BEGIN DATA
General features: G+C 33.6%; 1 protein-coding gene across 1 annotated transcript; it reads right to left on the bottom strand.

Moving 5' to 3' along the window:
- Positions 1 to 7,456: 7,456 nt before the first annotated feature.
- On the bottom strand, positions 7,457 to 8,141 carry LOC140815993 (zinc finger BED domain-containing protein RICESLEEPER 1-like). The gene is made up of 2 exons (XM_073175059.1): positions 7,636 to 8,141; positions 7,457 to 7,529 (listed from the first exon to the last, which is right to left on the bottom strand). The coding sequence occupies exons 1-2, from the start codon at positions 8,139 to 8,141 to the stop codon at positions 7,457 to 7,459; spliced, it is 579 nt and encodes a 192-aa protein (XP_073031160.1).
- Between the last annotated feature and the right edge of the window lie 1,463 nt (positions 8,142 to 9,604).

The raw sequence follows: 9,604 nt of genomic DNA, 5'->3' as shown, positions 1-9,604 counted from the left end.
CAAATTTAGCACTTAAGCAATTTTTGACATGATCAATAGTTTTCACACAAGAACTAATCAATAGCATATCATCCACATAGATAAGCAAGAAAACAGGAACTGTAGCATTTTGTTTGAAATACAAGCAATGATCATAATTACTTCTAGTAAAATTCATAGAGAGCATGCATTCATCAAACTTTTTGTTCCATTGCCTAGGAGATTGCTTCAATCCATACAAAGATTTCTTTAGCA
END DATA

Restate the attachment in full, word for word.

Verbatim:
General features: G+C 33.6%; 1 protein-coding gene across 1 annotated transcript; it reads right to left on the bottom strand.

Moving 5' to 3' along the window:
- Positions 1 to 7,456: 7,456 nt before the first annotated feature.
- On the bottom strand, positions 7,457 to 8,141 carry LOC140815993 (zinc finger BED domain-containing protein RICESLEEPER 1-like). The gene is made up of 2 exons (XM_073175059.1): positions 7,636 to 8,141; positions 7,457 to 7,529 (listed from the first exon to the last, which is right to left on the bottom strand). The coding sequence occupies exons 1-2, from the start codon at positions 8,139 to 8,141 to the stop codon at positions 7,457 to 7,459; spliced, it is 579 nt and encodes a 192-aa protein (XP_073031160.1).
- Between the last annotated feature and the right edge of the window lie 1,463 nt (positions 8,142 to 9,604).

The raw sequence follows: 9,604 nt of genomic DNA, 5'->3' as shown, positions 1-9,604 counted from the left end.
CAAATTTAGCACTTAAGCAATTTTTGACATGATCAATAGTTTTCACACAAGAACTAATCAATAGCATATCATCCACATAGATAAGCAAGAAAACAGGAACTGTAGCATTTTGTTTGAAATACAAGCAATGATCATAATTACTTCTAGTAAAATTCATAGAGAGCATGCATTCATCAAACTTTTTGTTCCATTGCCTAGGAGATTGCTTCAATCCATACAAAGATTTCTTTAGCA